One of the last things I worked on before I left Christie’s was the great collector and philanthropist Melva Bucksbaum’s collection. We had 1,500 works on a computer spreadsheet, and I sat with everyone in a room and said, “Okay, this is not going to be fun, but we’re going to go through every one of these works and decide where it’s going to be sold, how it’s going to be sold, and determine how it fits into a view of the overall collection.” I have the patience to do that because I’m interested in the full texture of the collection itself. It’s how you develop advocacy for the complete collection. I knew Melva, adored her, and I wanted us to do a great job for her legacy. However, there isn’t a lot of reward in the auction houses these days for that roll-up-your-sleeves, get-to-work mentality, even though that personal investment remains so important to the clients and to winning business.
The Canvas: I know that especially since bringing Michael and Bernie into the company, Gagosian Advisory works with a number of younger collectors. And I think it’s fair to say that particularly during this past year of the pandemic, young collectors have proven especially comfortable spending increasingly large sums on building out their collections even if it means they can’t see the work in person beforehand. What do you see young collectors gravitating towards for their collections?
L.P.: Richard Prince is very popular with young collectors. It is interesting, because Richard is 71, and while originally known for his work with appropriation in the early 1980s, his work continues to resonate and feel fresh with the current generation as well as with the older generation of collectors who first acquired his works at that time. We see a lot of interest in Richard’s work, from the “Nurse” paintings, to the “High Times” series, or the new Instagram works. It all feels very contemporary to this generation. He examines our social mores, society, class, and culture, both subversively and also without a filter, and translates all of that through a formal presentation that is extraordinarily seductive, but with a dark side to be sure. Richard was one of the first artists I remember seeing when I moved to New York in 1980; Metro Pictures had a show of his photography at the time, so it’s incredible to see his work continue to resonate to this day.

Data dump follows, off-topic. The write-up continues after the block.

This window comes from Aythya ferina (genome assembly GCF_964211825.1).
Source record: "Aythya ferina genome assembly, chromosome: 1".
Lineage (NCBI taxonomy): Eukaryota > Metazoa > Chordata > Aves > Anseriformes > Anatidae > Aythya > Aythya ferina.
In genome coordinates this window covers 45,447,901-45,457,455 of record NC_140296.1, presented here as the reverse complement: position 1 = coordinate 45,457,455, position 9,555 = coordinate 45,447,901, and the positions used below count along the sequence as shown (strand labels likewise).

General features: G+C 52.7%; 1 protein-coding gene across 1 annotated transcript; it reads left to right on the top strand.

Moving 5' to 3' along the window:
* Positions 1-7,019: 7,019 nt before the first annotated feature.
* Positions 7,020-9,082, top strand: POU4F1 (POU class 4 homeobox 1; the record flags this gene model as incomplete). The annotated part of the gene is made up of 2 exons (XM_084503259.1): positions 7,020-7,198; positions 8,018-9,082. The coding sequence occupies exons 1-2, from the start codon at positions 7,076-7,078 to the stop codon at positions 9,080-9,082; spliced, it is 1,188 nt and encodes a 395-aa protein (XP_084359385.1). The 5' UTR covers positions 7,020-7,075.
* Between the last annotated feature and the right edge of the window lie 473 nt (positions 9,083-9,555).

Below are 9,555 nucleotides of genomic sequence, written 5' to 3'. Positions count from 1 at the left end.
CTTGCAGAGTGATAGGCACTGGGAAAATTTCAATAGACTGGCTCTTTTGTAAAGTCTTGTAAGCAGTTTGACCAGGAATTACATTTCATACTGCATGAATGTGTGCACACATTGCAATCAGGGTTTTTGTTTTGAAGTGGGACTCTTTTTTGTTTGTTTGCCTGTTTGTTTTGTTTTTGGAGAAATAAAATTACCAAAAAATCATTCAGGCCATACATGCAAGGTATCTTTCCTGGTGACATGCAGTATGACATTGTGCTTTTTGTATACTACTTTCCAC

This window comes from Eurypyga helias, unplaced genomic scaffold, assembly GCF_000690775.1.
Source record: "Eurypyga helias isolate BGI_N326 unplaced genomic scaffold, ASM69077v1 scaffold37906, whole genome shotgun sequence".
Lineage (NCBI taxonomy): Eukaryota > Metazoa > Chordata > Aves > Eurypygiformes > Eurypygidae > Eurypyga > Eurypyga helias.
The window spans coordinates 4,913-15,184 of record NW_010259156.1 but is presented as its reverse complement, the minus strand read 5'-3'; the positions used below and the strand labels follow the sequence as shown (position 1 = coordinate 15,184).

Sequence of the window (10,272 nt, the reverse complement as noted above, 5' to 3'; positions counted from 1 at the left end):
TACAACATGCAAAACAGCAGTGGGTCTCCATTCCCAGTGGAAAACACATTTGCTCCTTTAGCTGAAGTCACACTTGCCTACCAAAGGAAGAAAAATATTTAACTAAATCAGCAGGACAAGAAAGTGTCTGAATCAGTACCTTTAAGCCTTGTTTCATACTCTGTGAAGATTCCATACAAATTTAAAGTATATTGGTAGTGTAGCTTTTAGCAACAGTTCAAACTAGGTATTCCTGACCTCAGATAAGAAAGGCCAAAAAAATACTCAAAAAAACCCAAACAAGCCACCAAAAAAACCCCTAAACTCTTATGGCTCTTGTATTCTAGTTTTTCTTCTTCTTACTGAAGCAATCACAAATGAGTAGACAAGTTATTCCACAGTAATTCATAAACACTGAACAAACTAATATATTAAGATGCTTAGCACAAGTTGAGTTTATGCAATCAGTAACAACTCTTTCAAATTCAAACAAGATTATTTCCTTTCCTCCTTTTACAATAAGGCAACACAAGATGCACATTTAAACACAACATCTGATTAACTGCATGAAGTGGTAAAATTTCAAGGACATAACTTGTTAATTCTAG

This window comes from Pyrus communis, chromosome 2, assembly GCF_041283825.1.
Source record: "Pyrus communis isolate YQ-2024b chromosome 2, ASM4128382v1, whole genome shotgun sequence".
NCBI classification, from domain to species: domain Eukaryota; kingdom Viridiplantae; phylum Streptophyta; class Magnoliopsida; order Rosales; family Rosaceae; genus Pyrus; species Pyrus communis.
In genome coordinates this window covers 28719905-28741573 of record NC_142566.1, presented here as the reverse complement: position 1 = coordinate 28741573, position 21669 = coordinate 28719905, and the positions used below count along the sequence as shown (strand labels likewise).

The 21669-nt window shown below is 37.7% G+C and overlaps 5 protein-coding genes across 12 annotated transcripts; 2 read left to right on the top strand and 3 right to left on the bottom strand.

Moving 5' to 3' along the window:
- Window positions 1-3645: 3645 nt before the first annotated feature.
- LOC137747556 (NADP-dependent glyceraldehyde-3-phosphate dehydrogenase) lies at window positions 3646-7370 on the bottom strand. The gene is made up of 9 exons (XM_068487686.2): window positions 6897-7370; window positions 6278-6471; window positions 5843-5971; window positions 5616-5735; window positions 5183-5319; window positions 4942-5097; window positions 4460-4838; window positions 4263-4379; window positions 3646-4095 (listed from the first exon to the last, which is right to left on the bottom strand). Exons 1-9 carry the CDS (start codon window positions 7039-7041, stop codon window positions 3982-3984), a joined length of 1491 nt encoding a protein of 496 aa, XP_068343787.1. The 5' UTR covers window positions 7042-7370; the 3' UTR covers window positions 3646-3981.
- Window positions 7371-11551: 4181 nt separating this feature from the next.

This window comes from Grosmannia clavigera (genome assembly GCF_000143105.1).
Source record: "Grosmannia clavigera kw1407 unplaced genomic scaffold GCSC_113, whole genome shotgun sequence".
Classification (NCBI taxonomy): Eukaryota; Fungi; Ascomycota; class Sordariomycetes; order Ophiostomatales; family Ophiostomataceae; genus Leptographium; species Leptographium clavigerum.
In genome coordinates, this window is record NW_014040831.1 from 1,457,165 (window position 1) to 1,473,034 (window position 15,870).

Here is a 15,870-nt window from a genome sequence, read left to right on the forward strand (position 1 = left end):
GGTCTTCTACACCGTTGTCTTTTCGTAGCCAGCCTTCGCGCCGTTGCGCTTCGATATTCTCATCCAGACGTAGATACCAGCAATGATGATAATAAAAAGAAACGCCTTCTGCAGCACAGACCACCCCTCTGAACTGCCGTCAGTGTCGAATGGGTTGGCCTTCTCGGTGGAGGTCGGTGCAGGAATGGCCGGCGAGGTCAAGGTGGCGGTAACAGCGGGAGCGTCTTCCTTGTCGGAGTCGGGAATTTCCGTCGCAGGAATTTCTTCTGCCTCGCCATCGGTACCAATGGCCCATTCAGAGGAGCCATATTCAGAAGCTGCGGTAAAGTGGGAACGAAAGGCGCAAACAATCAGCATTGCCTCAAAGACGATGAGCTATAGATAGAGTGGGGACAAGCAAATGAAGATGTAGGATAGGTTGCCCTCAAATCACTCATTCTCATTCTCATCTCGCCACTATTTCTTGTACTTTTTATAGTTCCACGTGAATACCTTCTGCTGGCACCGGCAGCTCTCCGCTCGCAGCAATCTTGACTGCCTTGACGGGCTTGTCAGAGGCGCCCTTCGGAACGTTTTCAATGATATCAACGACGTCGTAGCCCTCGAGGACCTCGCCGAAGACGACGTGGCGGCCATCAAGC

Of course, artists of color are very much part of a conversation and remain a priority for collectors with a feeling they must make up for lost time. But there is concern about the level of speculation that has surrounded some of these acquisitions, so artists and dealers are rightfully very cautious about who acquires the work.
The Canvas: What’s your take on the outlook for the market for the second half of 2021 and 2022? I know that during the pandemic, the signal from major estates and collections was that they would wait out the uncertainty until a more traditional auction calendar coalesced.…What’s your sense of major collections coming down the pipeline?
L.P.: A lot is still to be determined, but I definitely think there are a handful of estates which will appear on the market in November. However, after living through 2020 with the extreme difficulties and circumstances the market faced, to see the art market perform as well as it has been performing has been really encouraging. There was no precipitous drop. More wealth has been generated. And I think the enthusiasm to see art again, to get back into the collecting cycle, to see friends and artists, the social aspect of the art world, certainly suggests a good prognosis.
What’s interesting to me is that many of the collectors who were driving the market back in 2012, when I had the Pincus Collection, are already selling works acquired from that time; not because they have financial need, but because they have simply lost interest. Fortunately, though, as in the past, there is always a new group of collectors to take their place. In the end, it’s just history repeating itself.